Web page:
Selecting the right candidate is one of the most important decisions employers make. Yet, it’s very common when interviewing someone for a position to look for attributes similar to the employee who previously held that role. Are you making hiring decisions based on a quick comparison of a previous employee? Are you promoting people based on gender? Are you writing job descriptions that are driving away talent with unconscious gender bias?
Unconscious bias can influence more than just recruiting. It often impacts promotions, performance reviews and retention. To begin the process of preventing these biases and helping you build a more diverse and inclusive workplace, it is important to identify the biases that all too often impact candidates and hiring efforts in the workplace.
This is the fourth installment in a series of blogs we are sharing that define the 12 types of unconscious biases found in the workplace and tips you can use to avoid them when hiring and promoting employees. We have already written about affinity, confirmation, attribution, conformity, halo and horns biases in our previous posts. Today, we will define contrast and gender biases.
Contrast bias in the workplace occurs when you draw comparisons between candidates or employees that cause you to exaggerate the performance of one in contrast to another. This one may seem a bit confusing, but it is one of the most common types of bias in the workplace.
For example, when reviewing multiple candidate applications, it’s easy to find yourself comparing an application to the previous one, then using that to determine which one is better, rather than comparing each candidate to the actual needs of the role. Another example is when you have a great interview with one candidate then next one seem mediocre in comparison, even though the latter candidate may be well-suited for the role. You don’t want to fall into the trap of assessing who can submit the most flawless resume or make it through the interview without a stutter.
This also occurs during performance reviews when a manager compares an employee’s performance to other employee rather than to an established company standard. Instead, the focus should be on performance and development as it pertains to the key accountabilities of the role, rather than comparing or outperforming each other.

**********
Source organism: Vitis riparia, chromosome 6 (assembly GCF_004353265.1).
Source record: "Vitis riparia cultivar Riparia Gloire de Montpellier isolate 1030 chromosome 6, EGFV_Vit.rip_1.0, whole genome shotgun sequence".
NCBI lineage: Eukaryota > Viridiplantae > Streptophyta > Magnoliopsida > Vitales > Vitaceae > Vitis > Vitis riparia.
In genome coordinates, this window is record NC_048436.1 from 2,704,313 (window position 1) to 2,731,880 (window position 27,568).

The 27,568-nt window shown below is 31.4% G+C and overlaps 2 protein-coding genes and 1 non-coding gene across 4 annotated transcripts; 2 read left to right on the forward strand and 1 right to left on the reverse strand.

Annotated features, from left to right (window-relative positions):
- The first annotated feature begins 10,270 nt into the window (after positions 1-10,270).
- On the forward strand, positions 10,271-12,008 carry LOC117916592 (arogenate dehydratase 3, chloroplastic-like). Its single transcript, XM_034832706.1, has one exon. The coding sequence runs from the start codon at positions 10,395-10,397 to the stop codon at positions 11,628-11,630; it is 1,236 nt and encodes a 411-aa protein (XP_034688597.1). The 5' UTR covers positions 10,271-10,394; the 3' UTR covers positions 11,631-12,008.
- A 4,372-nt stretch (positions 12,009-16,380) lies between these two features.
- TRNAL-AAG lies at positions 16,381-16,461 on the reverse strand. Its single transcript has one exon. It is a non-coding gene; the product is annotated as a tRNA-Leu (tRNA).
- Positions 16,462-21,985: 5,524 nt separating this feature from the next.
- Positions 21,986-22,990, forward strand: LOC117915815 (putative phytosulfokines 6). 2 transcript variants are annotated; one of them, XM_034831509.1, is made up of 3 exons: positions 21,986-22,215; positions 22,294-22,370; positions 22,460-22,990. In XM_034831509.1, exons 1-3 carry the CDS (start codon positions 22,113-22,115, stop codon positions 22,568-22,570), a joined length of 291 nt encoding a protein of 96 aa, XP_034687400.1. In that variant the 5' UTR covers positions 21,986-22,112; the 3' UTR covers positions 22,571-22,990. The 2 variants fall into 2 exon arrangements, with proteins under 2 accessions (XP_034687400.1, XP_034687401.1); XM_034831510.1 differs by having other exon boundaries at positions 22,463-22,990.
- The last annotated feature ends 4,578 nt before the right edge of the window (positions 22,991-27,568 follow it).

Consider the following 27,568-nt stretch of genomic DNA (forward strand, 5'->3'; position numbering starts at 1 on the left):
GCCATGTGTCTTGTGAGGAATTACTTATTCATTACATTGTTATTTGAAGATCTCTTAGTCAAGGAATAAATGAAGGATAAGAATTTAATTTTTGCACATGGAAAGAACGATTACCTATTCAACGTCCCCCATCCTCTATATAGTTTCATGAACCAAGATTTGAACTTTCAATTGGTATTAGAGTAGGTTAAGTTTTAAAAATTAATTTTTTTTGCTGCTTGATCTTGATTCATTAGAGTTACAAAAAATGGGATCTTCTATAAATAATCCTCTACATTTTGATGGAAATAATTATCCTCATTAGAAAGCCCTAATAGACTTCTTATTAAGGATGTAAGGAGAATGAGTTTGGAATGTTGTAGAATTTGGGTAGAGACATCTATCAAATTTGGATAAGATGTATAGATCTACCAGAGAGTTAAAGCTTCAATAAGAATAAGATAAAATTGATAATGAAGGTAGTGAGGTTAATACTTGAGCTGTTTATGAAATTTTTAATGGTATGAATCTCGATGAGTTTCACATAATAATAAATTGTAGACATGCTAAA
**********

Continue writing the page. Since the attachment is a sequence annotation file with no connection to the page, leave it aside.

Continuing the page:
To avoid contrast bias, create a structured applicant review and interview process so the hiring managers can compare resumes and interview answers as apples-to-apples rather than apples-to-pears. When ranking people in the hiring process, be sure to consider the whole group and never rank someone based on just one comparison. This is also helpful in performance reviews by creating an objective performance standard. It should focus on whether or not the skills and effort of each employee meet the skills and attributes required for the job. This established benchmark will inevitably vary by role, but will prevent managers comparing employees to one to one another and against their own past performance.
Simply put, gender, or identity bias, is the tendency to prefer one gender over another. It has been no surprise that men are all-too-often given preferential treatment over women in the workplace. It often originates from our deep-seated beliefs about gender roles and stereotypes. In recruitment, gender bias can cause you to unconsciously lean towards a candidate based on their gender and the qualities you associate with it. Gender bias also occurs because we favor people that we can relate to, especially those of the same gender. We often connect with them more because of shared gender-specific physical and emotional experiences and this bias is most prominently visible within a professional setting.
To avoid gender bias, conduct blind screenings of applications that exclude aspects of a candidate that may reveal their assumed gender, like name and interests. Also, set diversity hiring goals to ensure your company holds itself accountable to equitable hiring practices. Additionally, make sure to compare candidates based on skill and merit rather than traits that can cloud your judgement of them.
Identifying gender bias in your recruiting process is also key. Are you using language in your job descriptions that contains gender bias? In a recent article from Paycor, even something as mundane as a job description contains traces of gender bias. Use a gender diverse panel to audit job descriptions and look for any emphasis on masculine or feminine words.
As shared in the previous blog posts, it is important to benchmark positions when hiring and promoting by assessing talent and comparing assessments back to the benchmark. Committing to implement consistent, actionable procedures and tools that create the necessary objective lens to support talent-related decisions is critical. Doing so will help you avoid these biases and create the appropriate accountability measures to lead your organization towards a more diverse and inclusive workplace.
In our next blog, we will look at age and name biases.
Have you and your company made bold statements of commitment to reducing and eliminating bias in your organization, but don’t know how to put actions to your words?
Contact the Vantage Group today.